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Poland: Free Market Champion


MARCH 9, 2010

Poland Is Far From Lost

The formerly communist country is one of the world's last free-market champions.

With the Obama Administration working overtime on remodeling the U.S. economy after Sweden, ca. 1975, formerly Communist Poland remains one of the world's last free-market champions. Unlike most Western governments, Warsaw refused to blow its hard-earned zlotys on futile attempts to pump-prime the economy and is the better for it now.

"Poland was probably the only country in Europe which could afford to finance a stimulus program, but decided not to," the country's finance minister, Jacek Rostowksi, wrote in these pages last month. While deficit-spending in the U.K. and U.S. did more to stimulate a new debt crisis than boost economic growth, Warsaw even cut expenditures in 2008/2009 at the height of the global financial collapse. The Civic Platform-led government under Prime Minister Donald Tusk also didn't fall for the "cash for clunkers" illusion. Even so Poland's Gliwice Opel plant may have benefited from the involuntary generosity of taxpayers in Germany, where the scam of subsidizing new car purchases was first dreamt up.
While Poland avoided the Keynesian pitfalls its Western European and American counterparts threw themselves into, Warsaw's earlier supply-side reforms, such as cutting marginal corporate taxes in 2004 and income taxes in 2009, helped the country weather the global crisis. The fact that unlike many of their Western competitors Polish banks didn't operate like overleveraged hedge funds also helped. Poland was the only European Union country to escape a recession last year, when it grew a respectable 1.7%. The European Commission expects the country to outperform its peers again this year, with growth of 2.6%.

The global downturn did not spare Poland, though. The jobless rate has risen to 8.9% from 7.4% last year. With spending on welfare benefits up, Poland too is struggling with rising deficits (7.2% of GDP) and debt (50.7% of GDP), although on both measures it is faring better than its wealthier neighbors. Even so, it's taking prompt action to put its financial house back in order. Through the sale of state assets, the government hopes to pull in about $12 billion, or 2.4% of GDP (after raising $3 billion last year). This would not only help reduce overall debt, it would also conform with the ruling Civic Platform's small-government philosophy.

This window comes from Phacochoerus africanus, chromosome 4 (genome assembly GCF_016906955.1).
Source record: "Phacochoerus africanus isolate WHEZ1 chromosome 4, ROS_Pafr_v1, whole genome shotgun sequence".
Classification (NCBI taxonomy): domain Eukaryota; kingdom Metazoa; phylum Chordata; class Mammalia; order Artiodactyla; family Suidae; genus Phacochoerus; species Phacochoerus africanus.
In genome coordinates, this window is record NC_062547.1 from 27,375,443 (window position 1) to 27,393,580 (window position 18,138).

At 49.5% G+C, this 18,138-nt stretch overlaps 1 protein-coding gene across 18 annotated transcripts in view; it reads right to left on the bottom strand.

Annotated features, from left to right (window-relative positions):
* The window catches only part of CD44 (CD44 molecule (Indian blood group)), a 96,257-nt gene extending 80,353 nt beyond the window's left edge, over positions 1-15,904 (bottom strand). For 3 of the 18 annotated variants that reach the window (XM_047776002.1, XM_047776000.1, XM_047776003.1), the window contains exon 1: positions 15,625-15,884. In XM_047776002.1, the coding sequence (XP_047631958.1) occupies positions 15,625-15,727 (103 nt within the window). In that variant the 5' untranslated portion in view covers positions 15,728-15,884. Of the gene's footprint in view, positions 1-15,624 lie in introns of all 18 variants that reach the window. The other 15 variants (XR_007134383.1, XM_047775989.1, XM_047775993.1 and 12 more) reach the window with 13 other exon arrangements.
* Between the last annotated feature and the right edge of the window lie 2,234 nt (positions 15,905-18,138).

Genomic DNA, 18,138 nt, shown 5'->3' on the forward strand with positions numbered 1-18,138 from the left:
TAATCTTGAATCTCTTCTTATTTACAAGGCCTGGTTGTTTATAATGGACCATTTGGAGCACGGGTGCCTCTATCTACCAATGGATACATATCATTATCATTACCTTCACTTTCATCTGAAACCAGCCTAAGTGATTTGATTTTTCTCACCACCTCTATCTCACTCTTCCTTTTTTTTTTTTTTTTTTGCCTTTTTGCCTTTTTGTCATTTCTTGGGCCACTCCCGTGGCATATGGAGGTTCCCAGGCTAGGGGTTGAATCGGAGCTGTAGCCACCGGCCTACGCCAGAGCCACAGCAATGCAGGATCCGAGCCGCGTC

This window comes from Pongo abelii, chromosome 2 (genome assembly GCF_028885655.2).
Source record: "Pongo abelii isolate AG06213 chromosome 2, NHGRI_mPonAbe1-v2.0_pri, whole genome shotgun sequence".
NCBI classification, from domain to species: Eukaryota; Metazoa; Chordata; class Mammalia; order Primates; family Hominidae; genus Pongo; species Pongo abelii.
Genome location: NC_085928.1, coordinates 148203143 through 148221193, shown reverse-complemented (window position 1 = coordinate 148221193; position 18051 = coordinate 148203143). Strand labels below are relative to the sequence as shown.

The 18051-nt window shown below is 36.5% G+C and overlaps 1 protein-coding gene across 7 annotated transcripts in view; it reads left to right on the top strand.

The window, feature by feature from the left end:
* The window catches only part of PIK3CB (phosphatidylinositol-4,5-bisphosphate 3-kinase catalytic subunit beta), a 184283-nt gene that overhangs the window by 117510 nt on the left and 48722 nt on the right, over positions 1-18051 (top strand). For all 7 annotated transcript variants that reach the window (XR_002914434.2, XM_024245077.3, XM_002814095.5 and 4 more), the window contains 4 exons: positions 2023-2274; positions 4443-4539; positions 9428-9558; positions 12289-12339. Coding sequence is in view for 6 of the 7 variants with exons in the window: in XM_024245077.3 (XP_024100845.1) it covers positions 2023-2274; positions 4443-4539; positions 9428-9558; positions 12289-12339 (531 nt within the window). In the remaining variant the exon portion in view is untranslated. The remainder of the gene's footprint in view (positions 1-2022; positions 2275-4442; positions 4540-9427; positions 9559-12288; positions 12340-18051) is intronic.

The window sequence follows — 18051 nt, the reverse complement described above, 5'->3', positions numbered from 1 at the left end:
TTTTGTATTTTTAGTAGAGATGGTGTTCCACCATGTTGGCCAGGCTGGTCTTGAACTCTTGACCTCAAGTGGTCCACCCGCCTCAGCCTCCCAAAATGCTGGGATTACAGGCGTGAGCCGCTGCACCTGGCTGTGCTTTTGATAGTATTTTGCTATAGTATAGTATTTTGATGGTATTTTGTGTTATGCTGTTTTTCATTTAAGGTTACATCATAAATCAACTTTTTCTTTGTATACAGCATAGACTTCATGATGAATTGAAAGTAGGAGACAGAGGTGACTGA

Further spending cuts as well as plans for a flat income tax to spur economic growth are on hold—for now. That's due to resistance from Mr. Tusk's junior coalition partner, the Peasants' Party, and President Lech Kaczyński from the opposition Law and Justice party. But polls suggest that the increasingly educated Poles like the free-market ideas of the Civic Platform, whose candidate is slated to win October's presidential elections. If Mr. Tusk also wins a stronger mandate in next year's general elections, the road might be clear for a Polish supply-side surge.

Re: Poland: Free Market Champion

You obviously don't live in Poland, Mick C, Its interesting that some people still believe everything they read in the newspapers, how sad.

Re: Poland: Free Market Champion

That has to be one of the worst and most inaccurate articles I've read in a very long time!

Nonsense, start to finish.

Re: Poland: Free Market Champion

Above article is about government fiscal policy. WSJ is the most credible financial paper in the world.

Similar stories were recently published in the British “Economist” as well as Russian and German print media.

Can either one of you geniuses point out any inaccuracies? Be specific.

Re: Poland: Free Market Champion

There are an awful lot of easily checkable statements of fact in that piece and I also (as a 16 year resident) cannot see what Offbeat and Hans are clucking about.

Put your money where your mouths are, fellas, and show us what's wrong with the analysis of a world renowned financial commentator.